Sifting through the images of Oklahoma City for signs of continuity and renewal, the most poignant to emerge—the saddest and the most disturbing—is that of a city whose grief came to be symbolized by the sudden presence of teddy bears. Men, women, and children alike seemed to clutch these comfort toys to their chests as if, without the softness and the innocence the toys symbolized, their broken hearts might collapse into the graves of…Sifting through the images of Oklahoma City for signs of continuity and renewal, the most poignant to emerge—the saddest and the most disturbing—is that of a city whose grief came to be symbolized by the sudden presence of teddy bears. Men, women, and children alike seemed to clutch these comfort toys to their chests as if, without the softness and the innocence the toys symbolized, their broken hearts might collapse into the graves of the newly dead.
John Lennon sang, “Whatever gets you through the night, is all right, is all right.” He might have been referring to drugs or loveless sex or a night of hard drinking—or to teddy bears. In the wake of national and personal calamity, if teddy bears provide solace and a safe place to bury tears, then bring on the teddy bears. But to refrain from judging the avenues of comfort does not mean denying the lessons that may be learned from those choices.
Even before the stuffed animals arrived, the more immediate avenue of comfort was to locate, to blame, and to demonize the killers. The collective presumption—for white America—was to look for the “others,” those considered the most separate from “us.” Top-level law enforcement officials prepared to round up militant Muslims from the Middle East; and the second-best guess assumed the perpetrators to be black Americans. With the arrest of white men and their affiliation not just to the paramilitary but to government-sanctioned military, the mainstream media has presented other options to explain and to blame. The jingoistic antigovernment ravings of right-wing radio hosts, the precedent established in the 1960s by the Weathermen, and the stronghold of the gun lobby have all been used to explain the bombing. At least the fundamentalists could not identify it as the wrath of God rebuking a den of iniquity such as New York City or San Francisco. In fact, the location was central to the feelings of shock and outrage, with the national subtext suggesting that Oklahoma did not “deserve” this. Drawing on historical myths and biases, the nation at large was deeply attached to the image of innocence in the heartland.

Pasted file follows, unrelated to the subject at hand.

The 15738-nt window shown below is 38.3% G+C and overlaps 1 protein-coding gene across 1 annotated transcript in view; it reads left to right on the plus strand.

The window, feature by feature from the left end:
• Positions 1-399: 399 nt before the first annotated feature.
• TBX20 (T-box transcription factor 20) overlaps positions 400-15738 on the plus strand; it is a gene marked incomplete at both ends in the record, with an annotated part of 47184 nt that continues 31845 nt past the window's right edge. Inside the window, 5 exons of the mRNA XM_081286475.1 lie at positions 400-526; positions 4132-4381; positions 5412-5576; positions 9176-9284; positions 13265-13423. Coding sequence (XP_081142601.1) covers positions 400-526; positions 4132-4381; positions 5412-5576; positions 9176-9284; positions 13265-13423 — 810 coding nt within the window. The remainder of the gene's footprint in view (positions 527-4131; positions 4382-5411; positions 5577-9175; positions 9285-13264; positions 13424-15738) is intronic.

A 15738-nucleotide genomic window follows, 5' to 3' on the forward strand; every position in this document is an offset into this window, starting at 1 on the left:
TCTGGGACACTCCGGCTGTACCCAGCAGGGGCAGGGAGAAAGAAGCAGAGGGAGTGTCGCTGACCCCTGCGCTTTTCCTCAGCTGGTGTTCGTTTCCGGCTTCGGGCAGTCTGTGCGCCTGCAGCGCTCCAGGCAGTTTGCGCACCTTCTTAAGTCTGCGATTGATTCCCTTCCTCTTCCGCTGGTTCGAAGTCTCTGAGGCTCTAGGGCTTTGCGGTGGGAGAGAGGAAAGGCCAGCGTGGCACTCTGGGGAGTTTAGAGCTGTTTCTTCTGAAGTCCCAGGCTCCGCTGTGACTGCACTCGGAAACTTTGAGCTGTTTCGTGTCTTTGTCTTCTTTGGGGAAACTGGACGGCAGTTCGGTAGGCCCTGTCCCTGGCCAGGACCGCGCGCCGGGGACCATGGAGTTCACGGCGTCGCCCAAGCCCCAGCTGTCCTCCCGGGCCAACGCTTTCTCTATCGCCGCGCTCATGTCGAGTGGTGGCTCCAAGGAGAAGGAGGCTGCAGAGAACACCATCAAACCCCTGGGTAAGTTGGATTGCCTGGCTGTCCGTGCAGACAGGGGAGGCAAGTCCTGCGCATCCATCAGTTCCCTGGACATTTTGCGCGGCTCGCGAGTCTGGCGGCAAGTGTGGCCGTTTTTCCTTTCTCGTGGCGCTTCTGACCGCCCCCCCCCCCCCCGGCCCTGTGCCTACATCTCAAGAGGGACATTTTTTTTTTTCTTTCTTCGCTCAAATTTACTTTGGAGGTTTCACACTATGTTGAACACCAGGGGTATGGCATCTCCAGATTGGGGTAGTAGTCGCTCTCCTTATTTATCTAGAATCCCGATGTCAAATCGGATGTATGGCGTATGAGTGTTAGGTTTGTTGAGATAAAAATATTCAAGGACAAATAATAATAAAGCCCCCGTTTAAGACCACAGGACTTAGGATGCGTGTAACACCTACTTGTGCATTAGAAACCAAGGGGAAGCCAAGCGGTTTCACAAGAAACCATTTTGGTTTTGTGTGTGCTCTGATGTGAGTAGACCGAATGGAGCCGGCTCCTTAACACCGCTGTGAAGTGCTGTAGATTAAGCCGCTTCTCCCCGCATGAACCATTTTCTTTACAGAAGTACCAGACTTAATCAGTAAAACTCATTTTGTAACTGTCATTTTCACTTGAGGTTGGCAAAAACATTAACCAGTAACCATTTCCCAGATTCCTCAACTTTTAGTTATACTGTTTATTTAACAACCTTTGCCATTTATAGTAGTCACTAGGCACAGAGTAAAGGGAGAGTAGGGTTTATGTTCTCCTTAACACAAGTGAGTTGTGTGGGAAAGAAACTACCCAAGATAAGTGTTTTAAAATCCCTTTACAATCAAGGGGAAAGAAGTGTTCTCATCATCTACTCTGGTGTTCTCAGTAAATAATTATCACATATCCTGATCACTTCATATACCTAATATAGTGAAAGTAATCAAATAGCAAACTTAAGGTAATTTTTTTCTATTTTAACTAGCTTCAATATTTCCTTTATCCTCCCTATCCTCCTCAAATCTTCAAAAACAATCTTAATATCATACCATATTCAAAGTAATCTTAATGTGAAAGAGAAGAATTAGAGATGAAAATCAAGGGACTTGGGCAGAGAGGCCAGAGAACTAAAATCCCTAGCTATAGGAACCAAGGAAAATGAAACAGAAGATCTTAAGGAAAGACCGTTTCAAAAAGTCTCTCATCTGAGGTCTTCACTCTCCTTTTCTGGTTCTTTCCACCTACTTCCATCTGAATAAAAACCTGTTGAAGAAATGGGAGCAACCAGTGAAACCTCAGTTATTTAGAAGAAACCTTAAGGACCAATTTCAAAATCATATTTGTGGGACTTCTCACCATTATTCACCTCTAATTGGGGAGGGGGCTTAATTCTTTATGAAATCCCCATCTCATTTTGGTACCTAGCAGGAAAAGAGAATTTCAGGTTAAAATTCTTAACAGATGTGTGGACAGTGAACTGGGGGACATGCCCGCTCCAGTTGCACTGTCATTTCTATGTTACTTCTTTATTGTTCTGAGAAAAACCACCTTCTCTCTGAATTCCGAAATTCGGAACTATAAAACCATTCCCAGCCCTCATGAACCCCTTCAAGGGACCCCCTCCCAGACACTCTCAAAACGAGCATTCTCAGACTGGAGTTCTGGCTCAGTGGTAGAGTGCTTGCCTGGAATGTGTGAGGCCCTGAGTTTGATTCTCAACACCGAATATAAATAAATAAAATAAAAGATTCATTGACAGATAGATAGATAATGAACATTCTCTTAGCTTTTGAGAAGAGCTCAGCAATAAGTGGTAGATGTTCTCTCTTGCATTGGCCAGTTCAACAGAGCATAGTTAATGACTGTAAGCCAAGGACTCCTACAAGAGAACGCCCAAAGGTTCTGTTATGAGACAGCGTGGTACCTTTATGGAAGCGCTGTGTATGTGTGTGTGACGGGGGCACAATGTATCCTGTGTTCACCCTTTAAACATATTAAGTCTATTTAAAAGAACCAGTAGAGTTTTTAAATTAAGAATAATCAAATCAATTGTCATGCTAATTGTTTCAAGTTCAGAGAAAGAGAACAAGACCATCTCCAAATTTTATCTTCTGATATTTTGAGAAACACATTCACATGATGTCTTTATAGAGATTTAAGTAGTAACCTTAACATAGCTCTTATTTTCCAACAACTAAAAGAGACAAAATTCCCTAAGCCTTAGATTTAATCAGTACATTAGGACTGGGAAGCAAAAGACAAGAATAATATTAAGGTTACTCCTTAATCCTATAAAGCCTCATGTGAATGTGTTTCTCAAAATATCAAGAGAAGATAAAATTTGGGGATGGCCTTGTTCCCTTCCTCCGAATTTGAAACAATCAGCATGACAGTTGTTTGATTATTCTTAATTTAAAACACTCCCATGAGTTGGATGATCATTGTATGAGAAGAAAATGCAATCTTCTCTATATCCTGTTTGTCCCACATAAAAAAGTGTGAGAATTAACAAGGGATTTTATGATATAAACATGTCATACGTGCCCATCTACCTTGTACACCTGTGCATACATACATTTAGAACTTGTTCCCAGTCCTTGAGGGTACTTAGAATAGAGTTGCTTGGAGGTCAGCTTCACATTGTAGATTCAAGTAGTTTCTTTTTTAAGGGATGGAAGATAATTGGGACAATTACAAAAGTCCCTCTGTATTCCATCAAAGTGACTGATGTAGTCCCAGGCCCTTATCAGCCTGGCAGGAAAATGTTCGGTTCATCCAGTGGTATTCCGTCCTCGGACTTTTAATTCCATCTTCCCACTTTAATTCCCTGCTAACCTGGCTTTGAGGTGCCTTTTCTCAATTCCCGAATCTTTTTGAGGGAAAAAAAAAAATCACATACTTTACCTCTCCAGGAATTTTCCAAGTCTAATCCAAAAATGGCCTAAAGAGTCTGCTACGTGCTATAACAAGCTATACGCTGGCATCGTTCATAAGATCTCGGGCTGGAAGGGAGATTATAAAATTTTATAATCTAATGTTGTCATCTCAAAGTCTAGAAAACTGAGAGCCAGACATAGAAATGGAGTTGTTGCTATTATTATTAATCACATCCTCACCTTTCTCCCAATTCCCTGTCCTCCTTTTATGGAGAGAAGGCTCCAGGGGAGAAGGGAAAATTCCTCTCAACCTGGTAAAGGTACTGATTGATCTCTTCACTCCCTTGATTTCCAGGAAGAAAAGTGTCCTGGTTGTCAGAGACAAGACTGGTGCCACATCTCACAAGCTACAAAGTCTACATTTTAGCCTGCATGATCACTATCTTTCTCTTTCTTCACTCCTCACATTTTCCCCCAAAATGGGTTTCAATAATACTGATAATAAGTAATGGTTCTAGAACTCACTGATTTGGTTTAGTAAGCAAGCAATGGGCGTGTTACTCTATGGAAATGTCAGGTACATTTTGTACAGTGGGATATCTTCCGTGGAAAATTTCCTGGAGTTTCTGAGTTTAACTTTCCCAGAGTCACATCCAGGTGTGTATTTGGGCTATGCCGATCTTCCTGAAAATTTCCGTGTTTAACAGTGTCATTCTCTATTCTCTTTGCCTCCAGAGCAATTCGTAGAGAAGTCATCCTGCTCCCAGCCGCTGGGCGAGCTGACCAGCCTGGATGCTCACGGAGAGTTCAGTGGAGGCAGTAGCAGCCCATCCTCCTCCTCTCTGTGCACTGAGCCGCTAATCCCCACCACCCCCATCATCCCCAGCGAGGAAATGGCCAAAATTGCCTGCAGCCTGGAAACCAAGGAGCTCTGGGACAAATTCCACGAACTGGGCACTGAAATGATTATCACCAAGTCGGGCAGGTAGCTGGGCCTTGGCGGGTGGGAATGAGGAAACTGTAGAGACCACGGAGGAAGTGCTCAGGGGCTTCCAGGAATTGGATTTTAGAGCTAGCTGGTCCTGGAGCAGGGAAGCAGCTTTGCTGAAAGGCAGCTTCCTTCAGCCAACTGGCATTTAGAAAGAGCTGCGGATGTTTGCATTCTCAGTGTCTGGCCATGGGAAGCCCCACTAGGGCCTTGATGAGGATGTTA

We all have teddy bears of one kind or another, refuges from the storm, where we proclaim our innocence, if only to ourselves. And even if—in the “absolute domain,” as the Buddhists might say, or in “the eyes of God,” as the Christians might say—we are all innocents, this ultimate view cannot be used to remove the burden of responsibility in everyday life. What is disturbing about the teddy bears is that they represent a national childishness; they assert a kind of innocence that need not face adult expectations. Yet the split between “us” (the victims) and “them” (the aggressors) may be another version of “whatever gets us through the night.”
White men attacking the heart of the nation brought the fear that it could happen again anywhere, to anyone. The perils of terrorism (so the news commentators repeated) were closer to home than we might have thought, or wished for. But they’re even closer than that. Certainly, Oklahoma expressed an unfathomable degree of individual dementia, but the direction toward the act itself is one ingrained into every pore of this nation.
There are a thousand ways to unwittingly create private and social worlds that cannibalize the best of who we are and suck dry the potential for who we could become. Violence is one way; the United States does not have a monopoly on it, but the celebration of violence has become integral to the American way. We venerate violence. We grew up with it, on it, were fed and nourished by it. We meet violence with violence: an eye for an eye. We locate violence in the “other,” the antiheroes of the wild West, the desperadoes, the television icons, the commies, the cops, the robbers, the disenfranchised, the disinherited, the moral failure of the left, the retro patriotism of the right, the industrial revolution, the urban planners, the dope dealers, the real-estate moguls, the unwed mothers, the toy gun manufacturers, the real gun manufacturers, the Hollywood coffers, the war machine, the Vietnam doves, the Pentagon. . . the list goes on, and there is no “us” left. And for all the historical and social analyses that help account for the presence of violence and its effects, its cause continues to elude us.
We are not innocent children victimized by a big bad world; if our world is big and bad, we made it that way. This is what the Buddha taught. The “other” is the child’s boogeyman, the projection of our own fears onto a terrifying object of our imagination, which in turn terrorizes us. Our ignorance is not seeing that we are the other. We cannot afford to confuse innocence with this ignorance. Violence is not a permanent, immutable, fixed object. It is a state of mind, an expression of ignorance, with no more solid substance than a cloud. We cannot make a frontal attack on violence. Even protecting ourselves from it fuels its boogeyman existence. But the Buddha taught that we can change. This was his good news: that there is a way to alleviate suffering by freeing our minds from greed, anger, and ignorance. Yet until we apprehend the ways in which we are Oklahoma City, the bombs and the baby bears, the victims and the violators, we will continue to blame “them,” all the while proclaiming our innocence and evading our responsibilities.